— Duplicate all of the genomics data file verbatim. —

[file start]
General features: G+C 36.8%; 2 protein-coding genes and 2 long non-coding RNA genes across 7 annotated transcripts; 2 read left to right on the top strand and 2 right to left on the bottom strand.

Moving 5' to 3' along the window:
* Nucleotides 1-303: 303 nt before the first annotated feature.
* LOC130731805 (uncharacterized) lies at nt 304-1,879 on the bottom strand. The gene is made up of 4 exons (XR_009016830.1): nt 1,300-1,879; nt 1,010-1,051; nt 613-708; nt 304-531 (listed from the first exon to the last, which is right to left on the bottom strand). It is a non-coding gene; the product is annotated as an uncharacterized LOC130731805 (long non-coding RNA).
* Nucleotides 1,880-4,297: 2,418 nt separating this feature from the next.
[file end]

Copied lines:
General features: G+C 36.8%; 2 protein-coding genes and 2 long non-coding RNA genes across 7 annotated transcripts; 2 read left to right on the top strand and 2 right to left on the bottom strand.

Moving 5' to 3' along the window:
* Nucleotides 1-303: 303 nt before the first annotated feature.
* LOC130731805 (uncharacterized) lies at nt 304-1,879 on the bottom strand. The gene is made up of 4 exons (XR_009016830.1): nt 1,300-1,879; nt 1,010-1,051; nt 613-708; nt 304-531 (listed from the first exon to the last, which is right to left on the bottom strand). It is a non-coding gene; the product is annotated as an uncharacterized LOC130731805 (long non-coding RNA).
* Nucleotides 1,880-4,297: 2,418 nt separating this feature from the next.